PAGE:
Too often when it comes to liability insurance, clients see the limit of insurance as all that they are buying. When they are in the purchasing phase of the insurance buying cycle often they base their decision on limit vs. cost. While at this critical juncture, I encourage my clients to look past the limit to what else they are getting with their coverage. This helps them to not only better understand the cost, but more importantly the real value of the coverage.

Let us examine this further with some background information. In order for any liability policy to pay for a claim it has to be proven the covered entity was negligent and thus responsible for the financial loss being claimed by the third party and for which the coverage is applicable. As part of the coverage provided by the insurance company, they retain the Right to defend against the claims in order to protect their financial interest. Very often policy language stipulates in addition to this right they have a “duty to defend” these claims, whereby the company is required to provide a defense even if ultimately the claim is found not to be covered by the insurance. In my opinion, the real value of a liability insurance policy lies in this Defense and it is applicable no matter what type (Personal, Business, Automobile, Professional, etc.) of liability coverage you purchase.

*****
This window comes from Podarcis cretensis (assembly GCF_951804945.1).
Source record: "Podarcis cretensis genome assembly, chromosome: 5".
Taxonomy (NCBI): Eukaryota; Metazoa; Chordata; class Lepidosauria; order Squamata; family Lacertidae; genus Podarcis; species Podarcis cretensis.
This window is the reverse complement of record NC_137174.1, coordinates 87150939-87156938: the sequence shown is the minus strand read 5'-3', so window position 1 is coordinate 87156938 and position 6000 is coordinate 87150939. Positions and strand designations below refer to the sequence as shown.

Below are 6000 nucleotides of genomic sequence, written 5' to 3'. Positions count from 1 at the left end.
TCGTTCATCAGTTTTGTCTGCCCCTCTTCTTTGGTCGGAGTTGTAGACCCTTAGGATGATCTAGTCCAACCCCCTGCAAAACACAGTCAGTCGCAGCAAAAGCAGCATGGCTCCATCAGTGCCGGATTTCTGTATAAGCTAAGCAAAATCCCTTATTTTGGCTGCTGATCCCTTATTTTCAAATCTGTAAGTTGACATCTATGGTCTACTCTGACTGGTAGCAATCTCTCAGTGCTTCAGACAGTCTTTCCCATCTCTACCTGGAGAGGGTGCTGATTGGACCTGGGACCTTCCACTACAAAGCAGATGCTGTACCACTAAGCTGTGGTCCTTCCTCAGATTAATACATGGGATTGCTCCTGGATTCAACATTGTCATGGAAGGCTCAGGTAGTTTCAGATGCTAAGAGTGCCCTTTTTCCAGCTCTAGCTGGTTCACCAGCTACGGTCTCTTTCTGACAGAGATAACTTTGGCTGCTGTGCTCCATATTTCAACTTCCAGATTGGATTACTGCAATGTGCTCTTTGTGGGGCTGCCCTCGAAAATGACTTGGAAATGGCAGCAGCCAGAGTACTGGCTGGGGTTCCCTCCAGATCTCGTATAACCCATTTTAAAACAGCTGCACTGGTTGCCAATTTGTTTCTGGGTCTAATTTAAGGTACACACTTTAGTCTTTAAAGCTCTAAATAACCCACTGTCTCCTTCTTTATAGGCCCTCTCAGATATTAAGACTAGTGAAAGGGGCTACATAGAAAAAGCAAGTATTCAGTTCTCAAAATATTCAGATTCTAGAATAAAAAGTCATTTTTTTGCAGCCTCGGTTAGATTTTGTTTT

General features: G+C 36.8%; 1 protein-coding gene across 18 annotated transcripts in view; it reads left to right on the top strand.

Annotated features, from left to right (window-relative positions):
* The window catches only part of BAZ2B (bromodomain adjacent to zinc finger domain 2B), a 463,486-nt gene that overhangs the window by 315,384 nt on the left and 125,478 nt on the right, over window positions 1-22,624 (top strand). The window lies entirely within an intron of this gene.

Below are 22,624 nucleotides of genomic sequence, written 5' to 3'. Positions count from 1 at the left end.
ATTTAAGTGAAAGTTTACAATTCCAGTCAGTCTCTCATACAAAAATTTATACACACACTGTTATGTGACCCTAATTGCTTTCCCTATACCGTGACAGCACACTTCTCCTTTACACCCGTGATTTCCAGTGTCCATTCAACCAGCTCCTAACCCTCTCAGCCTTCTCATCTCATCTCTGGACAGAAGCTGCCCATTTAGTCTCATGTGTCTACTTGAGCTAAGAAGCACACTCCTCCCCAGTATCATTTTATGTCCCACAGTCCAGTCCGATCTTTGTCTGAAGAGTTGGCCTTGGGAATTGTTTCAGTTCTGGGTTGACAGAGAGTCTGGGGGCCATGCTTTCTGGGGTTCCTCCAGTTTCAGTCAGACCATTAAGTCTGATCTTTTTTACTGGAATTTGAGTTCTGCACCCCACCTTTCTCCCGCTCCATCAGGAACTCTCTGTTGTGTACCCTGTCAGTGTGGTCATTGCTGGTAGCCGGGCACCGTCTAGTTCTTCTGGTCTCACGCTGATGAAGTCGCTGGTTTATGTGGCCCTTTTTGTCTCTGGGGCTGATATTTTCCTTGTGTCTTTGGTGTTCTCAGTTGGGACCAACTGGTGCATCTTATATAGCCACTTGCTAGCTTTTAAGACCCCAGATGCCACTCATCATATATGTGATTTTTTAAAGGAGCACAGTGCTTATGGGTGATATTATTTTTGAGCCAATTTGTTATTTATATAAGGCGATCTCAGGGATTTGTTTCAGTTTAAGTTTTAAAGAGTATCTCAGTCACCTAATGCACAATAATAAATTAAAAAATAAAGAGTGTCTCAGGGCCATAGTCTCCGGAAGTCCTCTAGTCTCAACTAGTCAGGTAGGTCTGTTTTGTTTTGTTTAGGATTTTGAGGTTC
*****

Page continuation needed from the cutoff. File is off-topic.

As an additional benefit, most standard liability policies provide for the Defense Costs (the costs and fees associated for fulfilling the defense) to be outside the limit of liability limit. That is, the money they spend to defend is in addition to the limit of liability available to pay for losses. Thus there is the potential for the company to pay for thousands of dollars in legal costs associated with a claim in addition to amounts they may pay if found liable. This feature however is a little bit of a double edged sword, because as you may have surmised, the insurance company will want to keep these costs to a minimum and will be inclined to settle claims before they get out of hand in there eyes (Note: This goes to the heart of reasoning to purchase higher limits of coverage, but that is the subject of another posting).

There are, of course, several other supplemental coverage items included with most liability insurance coverage. However, none are as important in this author’s opinion as the defense.